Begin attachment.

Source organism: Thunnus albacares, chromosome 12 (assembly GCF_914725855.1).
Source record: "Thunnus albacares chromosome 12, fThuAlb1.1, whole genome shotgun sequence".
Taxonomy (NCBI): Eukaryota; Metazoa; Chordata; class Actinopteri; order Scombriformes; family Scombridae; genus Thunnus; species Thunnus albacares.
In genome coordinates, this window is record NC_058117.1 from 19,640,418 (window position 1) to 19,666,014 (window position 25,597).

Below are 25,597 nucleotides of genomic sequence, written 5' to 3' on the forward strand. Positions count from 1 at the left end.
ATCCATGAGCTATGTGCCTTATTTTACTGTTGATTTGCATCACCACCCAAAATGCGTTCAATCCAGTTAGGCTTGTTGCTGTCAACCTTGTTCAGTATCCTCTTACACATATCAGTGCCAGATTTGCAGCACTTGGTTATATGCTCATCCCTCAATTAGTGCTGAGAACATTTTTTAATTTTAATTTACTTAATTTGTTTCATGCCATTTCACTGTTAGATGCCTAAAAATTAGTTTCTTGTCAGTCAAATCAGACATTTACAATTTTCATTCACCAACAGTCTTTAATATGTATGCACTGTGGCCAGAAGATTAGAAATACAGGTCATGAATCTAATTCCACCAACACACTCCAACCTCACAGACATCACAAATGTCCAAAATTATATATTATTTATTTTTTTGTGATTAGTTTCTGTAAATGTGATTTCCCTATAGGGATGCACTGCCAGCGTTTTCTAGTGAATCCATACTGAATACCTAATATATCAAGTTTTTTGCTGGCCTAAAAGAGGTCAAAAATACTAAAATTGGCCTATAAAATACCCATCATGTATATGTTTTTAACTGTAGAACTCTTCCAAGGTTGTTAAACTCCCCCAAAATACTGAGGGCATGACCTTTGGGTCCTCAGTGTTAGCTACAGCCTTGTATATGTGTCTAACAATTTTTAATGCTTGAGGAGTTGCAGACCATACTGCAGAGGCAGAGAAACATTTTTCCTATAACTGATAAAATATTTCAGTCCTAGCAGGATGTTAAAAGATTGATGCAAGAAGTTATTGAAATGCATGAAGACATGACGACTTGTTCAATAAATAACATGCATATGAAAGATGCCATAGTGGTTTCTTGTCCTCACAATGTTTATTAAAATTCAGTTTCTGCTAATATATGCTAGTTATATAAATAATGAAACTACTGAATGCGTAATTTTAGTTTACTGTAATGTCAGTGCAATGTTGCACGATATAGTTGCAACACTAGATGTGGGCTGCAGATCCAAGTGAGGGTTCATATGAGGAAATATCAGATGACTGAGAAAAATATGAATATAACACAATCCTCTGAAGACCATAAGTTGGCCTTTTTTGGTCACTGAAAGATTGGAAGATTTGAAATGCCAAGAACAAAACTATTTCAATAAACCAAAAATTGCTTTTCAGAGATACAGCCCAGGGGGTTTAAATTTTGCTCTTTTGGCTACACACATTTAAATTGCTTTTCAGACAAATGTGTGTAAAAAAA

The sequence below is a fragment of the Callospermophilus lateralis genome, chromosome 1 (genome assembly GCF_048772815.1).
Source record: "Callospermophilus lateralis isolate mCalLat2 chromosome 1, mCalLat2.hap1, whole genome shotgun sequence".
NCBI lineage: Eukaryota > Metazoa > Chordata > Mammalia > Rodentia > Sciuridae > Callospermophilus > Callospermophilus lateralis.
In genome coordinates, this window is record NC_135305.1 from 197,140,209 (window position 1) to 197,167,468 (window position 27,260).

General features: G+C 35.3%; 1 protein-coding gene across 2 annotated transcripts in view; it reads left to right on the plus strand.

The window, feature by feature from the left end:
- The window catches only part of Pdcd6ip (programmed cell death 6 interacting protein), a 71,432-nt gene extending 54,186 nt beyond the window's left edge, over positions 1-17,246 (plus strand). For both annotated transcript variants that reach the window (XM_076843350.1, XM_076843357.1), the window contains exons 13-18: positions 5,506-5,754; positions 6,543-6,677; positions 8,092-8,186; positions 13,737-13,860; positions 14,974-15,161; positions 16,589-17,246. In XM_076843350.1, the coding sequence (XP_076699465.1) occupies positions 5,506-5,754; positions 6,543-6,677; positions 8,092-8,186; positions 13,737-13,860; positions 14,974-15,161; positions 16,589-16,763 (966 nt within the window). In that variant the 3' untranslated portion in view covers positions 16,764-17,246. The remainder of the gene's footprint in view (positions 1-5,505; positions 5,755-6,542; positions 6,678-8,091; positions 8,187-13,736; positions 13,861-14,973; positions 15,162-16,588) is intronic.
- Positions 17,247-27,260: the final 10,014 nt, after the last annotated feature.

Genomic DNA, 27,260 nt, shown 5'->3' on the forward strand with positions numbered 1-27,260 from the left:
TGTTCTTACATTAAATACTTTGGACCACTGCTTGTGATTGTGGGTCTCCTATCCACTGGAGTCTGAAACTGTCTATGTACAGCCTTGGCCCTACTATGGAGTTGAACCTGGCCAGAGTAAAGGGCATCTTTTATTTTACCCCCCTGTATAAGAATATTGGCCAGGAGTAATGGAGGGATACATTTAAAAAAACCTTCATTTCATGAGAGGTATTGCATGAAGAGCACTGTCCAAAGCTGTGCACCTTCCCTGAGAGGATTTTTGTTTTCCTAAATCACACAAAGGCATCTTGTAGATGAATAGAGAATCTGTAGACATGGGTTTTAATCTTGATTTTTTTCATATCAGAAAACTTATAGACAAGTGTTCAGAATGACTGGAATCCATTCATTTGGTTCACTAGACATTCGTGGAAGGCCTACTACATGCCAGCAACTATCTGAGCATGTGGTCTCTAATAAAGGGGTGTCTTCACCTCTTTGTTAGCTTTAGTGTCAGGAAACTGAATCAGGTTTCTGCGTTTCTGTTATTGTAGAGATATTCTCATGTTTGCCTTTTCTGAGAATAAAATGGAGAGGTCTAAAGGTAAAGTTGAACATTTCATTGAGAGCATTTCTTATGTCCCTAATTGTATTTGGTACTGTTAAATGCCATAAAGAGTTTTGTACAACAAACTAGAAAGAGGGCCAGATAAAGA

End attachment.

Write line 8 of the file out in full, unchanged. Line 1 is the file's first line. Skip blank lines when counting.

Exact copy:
Source record: "Callospermophilus lateralis isolate mCalLat2 chromosome 1, mCalLat2.hap1, whole genome shotgun sequence".